Ingredients coming together to produce rare December tropical storm
Despite the fact the hurricane season ended last month, forecasters with the U.S. National Hurricane Center (NHC) are keeping a close eye on the Atlantic basin this week for a rare, potential subtropical storm to develop.
The NHC recently issued a special tropical weather outlook for the potential development. In the next 48 hours, there is a 50 per cent chance of tropical formation.
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If the system does become a subtropical storm, it will be named Owen -- the next entry in the 2022 list.
Also, if it does, it will be quite the accomplishment as the last storm that developed in December happened in 2013, an unnamed system. The NHC did a re-analysis of the 2013 disturbance, concluding that a short-lived low that developed south of the Azores during early December was a subtropical storm.
The most recent hurricane to occur in December was Epsilon in 2005.
Here is what the NHC has to say about the current system:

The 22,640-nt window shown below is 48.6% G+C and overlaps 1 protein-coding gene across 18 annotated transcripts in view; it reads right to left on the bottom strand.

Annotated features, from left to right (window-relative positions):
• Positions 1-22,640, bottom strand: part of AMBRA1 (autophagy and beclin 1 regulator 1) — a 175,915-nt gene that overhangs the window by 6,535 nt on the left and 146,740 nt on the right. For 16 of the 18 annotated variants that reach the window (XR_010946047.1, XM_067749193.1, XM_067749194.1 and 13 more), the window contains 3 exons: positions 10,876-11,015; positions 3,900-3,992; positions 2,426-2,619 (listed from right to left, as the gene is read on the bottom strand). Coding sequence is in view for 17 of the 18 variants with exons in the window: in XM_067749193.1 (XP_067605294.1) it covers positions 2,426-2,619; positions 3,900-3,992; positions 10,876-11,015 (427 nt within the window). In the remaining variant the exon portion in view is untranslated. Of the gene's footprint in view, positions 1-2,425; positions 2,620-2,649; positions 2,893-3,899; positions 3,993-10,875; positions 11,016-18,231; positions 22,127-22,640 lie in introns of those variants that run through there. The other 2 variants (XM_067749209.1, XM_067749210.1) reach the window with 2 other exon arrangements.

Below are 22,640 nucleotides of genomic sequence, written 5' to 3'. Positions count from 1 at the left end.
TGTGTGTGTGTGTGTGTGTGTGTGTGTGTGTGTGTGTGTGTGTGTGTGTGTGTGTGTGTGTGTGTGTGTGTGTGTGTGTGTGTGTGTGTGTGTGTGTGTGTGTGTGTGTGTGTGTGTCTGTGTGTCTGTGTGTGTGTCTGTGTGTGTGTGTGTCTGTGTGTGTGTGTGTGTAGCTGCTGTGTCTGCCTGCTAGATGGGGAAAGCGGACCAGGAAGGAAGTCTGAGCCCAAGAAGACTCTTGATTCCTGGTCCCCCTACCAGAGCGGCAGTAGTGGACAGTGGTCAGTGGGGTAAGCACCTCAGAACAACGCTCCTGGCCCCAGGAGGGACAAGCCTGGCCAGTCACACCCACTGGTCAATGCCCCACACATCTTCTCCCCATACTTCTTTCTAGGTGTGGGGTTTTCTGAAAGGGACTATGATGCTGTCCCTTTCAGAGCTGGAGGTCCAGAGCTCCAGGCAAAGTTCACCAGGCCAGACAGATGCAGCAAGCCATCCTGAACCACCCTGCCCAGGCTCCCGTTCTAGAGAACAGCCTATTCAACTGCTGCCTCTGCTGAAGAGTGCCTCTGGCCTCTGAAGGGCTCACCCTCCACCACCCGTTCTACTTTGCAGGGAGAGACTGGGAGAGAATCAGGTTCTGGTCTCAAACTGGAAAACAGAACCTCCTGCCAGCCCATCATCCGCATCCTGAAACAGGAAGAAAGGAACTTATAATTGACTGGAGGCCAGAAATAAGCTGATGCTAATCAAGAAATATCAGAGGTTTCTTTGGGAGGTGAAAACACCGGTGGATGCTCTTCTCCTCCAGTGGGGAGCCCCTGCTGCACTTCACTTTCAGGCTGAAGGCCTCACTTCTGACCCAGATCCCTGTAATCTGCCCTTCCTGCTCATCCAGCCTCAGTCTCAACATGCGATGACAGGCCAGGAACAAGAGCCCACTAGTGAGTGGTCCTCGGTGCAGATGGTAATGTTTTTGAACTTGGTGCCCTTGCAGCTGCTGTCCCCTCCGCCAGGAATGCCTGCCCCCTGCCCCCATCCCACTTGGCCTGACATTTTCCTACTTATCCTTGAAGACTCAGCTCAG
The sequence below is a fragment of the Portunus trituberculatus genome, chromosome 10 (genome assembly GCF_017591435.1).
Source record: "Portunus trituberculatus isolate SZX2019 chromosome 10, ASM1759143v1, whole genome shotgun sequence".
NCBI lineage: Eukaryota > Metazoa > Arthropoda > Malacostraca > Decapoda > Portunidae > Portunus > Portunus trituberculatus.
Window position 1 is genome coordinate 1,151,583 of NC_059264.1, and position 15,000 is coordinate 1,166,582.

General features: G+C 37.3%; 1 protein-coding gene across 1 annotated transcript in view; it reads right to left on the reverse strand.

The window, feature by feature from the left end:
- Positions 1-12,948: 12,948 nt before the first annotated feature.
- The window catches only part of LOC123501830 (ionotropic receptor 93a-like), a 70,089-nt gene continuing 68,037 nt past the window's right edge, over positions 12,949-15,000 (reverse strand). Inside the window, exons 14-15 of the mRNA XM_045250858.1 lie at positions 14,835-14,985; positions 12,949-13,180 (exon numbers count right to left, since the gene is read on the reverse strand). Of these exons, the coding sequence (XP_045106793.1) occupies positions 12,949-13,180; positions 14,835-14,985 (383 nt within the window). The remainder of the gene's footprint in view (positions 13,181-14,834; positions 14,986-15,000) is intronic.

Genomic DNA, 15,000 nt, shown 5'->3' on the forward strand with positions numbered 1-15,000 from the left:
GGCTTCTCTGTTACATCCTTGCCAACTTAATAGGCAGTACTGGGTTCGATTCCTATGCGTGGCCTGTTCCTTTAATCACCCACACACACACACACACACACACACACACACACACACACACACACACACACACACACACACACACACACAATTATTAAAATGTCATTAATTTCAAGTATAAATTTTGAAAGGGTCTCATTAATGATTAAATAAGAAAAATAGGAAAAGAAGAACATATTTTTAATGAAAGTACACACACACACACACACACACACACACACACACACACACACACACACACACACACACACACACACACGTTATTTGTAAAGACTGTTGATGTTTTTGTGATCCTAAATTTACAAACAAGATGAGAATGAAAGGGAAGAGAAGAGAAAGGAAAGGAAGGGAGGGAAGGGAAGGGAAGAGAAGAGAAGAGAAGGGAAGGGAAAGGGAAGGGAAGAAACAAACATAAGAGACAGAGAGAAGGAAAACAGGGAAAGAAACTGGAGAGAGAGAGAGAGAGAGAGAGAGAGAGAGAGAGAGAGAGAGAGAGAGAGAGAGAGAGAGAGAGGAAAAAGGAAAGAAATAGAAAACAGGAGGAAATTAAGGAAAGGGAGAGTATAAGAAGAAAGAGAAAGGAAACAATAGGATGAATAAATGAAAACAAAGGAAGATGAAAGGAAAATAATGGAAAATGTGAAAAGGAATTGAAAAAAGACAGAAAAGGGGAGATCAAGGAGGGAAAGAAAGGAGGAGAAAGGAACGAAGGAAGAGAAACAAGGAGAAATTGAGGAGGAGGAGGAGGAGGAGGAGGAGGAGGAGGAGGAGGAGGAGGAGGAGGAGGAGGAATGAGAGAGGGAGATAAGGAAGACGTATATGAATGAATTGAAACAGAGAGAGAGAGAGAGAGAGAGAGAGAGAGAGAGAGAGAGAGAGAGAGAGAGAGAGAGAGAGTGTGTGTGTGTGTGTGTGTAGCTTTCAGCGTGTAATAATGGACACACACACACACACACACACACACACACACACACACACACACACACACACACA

A large area of low pressure located over the central subtropical Atlantic, about 1,287 km northeast of the northern Leeward Islands, is producing a broad area of showers and thunderstorms. Environmental conditions appear marginally conducive for development and a subtropical or tropical storm could form in the next couple of days.
By Thursday night or Friday, the low will move northeastward over cooler waters and interact with a mid-latitude trough, limiting subtropical or tropical development of the system.
So there will be a short window for development.
Stay tuned to The Weather Network for the latest forecast updates on this potential subtropical development.
Thumbnail courtesy of NOAA.